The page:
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This blog is about the fascinating, fun, and challenging things about the English language. I hope to entertain you and to help you with problems or just questions you might have with spelling and usage. I go beyond just stating what is right and what is wrong, and provide some history or some tips to help you remember. Is something puzzling you? Feel free to email me at wordlady.barber@gmail.com.
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Tuesday, December 29, 2015

Safe as hice

Some nice hice in San Francisco
Plurals seem to be the flavour of the month, with readers asking why many moose aren't meese, and this leads inevitably to the question, "If the plural of mouse is mice, why isn't the plural of house ... hice?"

"Mouse" was mus in Anglo-Saxon. Way back, when the Anglo-Saxons first arrived in England, its plural was musiz (pronounced moo-seez). Just as with "goose", the sound in the second syllable affected the first syllable (the phenomenon called "i-mutation"). Whereas gosiz became ges, musiz became mys (pronounced "meese"). With the Great Vowel Shift, this became the "mice" that we know today.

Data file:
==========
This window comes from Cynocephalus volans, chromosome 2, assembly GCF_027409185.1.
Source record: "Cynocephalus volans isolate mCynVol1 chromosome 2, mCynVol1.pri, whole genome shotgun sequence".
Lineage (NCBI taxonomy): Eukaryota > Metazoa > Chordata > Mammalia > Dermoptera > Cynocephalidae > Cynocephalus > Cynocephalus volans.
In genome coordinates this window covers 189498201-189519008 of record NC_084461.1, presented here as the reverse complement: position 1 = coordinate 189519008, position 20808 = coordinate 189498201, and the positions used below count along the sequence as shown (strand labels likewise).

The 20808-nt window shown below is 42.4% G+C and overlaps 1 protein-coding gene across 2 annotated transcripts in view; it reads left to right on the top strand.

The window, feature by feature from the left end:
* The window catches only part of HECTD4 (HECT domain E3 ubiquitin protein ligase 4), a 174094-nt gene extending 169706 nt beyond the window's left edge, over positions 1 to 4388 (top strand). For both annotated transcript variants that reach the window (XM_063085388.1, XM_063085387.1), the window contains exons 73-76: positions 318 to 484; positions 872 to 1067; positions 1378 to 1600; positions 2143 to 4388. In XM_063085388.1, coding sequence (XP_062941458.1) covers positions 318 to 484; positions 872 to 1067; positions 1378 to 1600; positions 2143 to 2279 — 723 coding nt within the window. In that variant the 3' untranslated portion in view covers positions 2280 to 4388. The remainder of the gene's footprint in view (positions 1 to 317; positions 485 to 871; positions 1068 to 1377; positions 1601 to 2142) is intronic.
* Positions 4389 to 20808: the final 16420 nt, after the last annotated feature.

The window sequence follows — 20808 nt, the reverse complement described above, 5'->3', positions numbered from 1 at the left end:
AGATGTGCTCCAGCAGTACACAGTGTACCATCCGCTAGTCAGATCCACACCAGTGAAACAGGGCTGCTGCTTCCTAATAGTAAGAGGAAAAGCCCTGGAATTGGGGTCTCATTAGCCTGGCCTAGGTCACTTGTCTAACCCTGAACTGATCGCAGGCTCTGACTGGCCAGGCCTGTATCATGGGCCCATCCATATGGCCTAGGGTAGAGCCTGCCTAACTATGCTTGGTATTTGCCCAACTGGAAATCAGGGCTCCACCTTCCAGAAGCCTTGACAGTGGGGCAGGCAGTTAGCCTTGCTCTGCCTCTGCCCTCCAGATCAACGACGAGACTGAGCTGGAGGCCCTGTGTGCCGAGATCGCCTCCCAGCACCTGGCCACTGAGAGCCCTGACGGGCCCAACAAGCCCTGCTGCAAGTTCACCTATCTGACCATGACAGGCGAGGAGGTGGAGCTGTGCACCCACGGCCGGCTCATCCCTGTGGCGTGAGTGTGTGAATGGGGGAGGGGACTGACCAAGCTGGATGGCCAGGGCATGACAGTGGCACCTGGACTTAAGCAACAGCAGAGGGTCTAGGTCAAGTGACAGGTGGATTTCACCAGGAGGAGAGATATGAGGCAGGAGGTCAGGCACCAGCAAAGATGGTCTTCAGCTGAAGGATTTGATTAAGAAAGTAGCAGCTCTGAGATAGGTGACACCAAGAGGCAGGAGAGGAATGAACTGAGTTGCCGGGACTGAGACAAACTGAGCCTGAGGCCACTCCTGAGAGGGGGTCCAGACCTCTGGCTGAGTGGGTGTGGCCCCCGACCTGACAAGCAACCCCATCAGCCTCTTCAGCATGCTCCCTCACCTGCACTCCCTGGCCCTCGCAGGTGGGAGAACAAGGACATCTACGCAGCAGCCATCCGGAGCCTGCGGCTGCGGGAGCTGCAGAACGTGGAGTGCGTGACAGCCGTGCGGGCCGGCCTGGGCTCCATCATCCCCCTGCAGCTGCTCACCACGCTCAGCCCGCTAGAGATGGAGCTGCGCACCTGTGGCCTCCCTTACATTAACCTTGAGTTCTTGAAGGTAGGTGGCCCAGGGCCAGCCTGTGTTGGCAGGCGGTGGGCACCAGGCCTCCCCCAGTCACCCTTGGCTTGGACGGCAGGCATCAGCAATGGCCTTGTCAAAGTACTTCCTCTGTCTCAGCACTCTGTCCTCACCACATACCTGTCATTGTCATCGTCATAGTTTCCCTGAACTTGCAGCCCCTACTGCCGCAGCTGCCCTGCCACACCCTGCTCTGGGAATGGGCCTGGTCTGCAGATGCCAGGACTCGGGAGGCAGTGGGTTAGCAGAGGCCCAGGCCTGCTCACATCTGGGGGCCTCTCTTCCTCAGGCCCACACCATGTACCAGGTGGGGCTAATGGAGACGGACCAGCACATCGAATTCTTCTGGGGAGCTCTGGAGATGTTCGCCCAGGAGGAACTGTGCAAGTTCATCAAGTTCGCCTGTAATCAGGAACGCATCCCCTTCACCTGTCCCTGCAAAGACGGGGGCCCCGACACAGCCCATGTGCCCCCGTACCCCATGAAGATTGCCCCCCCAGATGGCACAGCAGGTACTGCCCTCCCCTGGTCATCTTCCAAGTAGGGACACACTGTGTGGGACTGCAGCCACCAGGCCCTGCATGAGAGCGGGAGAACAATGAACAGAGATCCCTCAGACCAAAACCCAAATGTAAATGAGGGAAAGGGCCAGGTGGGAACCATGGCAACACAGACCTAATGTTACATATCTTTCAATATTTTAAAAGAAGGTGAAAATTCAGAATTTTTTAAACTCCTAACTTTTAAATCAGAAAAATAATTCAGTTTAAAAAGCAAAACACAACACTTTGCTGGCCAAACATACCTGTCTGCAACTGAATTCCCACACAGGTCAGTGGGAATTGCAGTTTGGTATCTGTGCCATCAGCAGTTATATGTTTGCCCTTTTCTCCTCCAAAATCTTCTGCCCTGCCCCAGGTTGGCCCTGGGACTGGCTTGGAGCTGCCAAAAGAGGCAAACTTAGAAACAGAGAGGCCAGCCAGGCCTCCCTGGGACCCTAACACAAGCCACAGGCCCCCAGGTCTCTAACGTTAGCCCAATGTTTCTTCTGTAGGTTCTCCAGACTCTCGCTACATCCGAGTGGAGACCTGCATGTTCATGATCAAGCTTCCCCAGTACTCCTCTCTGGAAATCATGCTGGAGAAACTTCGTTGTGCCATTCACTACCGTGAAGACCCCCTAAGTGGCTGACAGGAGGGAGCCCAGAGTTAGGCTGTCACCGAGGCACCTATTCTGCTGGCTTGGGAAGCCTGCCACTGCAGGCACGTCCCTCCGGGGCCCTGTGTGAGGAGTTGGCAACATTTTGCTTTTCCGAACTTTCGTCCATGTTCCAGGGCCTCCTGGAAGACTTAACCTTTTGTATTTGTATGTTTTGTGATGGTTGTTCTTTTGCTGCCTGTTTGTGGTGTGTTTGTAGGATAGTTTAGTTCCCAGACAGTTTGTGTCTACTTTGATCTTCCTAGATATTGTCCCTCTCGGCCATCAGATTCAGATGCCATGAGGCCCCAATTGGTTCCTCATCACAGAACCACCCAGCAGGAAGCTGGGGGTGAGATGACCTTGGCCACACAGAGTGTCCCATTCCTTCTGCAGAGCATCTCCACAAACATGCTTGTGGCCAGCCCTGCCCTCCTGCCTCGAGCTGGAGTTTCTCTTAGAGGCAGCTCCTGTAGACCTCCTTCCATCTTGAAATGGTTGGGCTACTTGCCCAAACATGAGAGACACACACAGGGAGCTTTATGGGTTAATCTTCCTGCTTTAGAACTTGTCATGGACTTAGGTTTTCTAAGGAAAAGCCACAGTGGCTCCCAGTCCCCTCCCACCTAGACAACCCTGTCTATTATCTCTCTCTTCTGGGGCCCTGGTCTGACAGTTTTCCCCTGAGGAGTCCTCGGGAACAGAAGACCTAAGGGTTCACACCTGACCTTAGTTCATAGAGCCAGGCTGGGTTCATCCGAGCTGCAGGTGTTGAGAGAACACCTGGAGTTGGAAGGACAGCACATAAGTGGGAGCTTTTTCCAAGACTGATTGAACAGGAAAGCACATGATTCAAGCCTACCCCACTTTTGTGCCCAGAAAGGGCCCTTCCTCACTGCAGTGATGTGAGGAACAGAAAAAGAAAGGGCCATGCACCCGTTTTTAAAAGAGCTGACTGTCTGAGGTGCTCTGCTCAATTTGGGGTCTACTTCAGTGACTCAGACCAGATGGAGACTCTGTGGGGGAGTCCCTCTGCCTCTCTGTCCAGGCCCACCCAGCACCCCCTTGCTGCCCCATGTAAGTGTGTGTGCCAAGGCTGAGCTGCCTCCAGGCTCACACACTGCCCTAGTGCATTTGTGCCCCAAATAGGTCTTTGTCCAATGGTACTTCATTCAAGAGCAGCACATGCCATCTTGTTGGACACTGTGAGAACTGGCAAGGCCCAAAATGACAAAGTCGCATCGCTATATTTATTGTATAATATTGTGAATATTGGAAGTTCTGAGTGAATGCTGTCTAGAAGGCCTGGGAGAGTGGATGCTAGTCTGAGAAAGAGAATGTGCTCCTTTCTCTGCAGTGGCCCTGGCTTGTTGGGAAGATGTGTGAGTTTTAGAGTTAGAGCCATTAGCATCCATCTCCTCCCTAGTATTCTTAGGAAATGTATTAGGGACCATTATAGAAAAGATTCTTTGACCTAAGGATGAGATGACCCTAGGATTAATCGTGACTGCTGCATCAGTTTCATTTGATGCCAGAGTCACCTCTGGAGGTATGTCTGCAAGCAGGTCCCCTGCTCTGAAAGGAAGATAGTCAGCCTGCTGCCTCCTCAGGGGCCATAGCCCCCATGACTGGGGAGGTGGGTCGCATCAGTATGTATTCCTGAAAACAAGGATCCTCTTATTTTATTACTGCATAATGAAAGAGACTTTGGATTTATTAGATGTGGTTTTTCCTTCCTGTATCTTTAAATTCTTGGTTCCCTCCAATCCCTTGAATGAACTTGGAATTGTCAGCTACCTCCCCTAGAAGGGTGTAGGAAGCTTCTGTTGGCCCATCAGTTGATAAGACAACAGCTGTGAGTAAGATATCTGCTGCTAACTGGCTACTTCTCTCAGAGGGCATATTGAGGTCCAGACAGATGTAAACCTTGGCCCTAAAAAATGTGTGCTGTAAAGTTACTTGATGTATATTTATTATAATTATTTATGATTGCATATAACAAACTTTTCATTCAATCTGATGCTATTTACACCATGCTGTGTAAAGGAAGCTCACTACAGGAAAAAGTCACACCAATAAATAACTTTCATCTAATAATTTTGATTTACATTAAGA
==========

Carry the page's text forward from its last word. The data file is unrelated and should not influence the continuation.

The Anglo-Saxon ancestor of "house" (hus), however, belonged to a category of noun, like the ancestor of "deer", where the form was the same in the singular and the plural. One hus, two hus. So there were no husiz to precipitate the i-mutation that would have led eventually to a plural "hice". 

Two house, two housen, two houses?
The unchanged plural "house" (one house, two house) actually survived into the 14th century, but it was ultimately defeated by two other possibilities. One was an irregular plural "housen", which still survives in some dialects.  Inevitably, though, the strength of the regular "add (e)s to make the plural" pattern in English gathered "house" to its ample bosom and "houses" was the ultimate winner.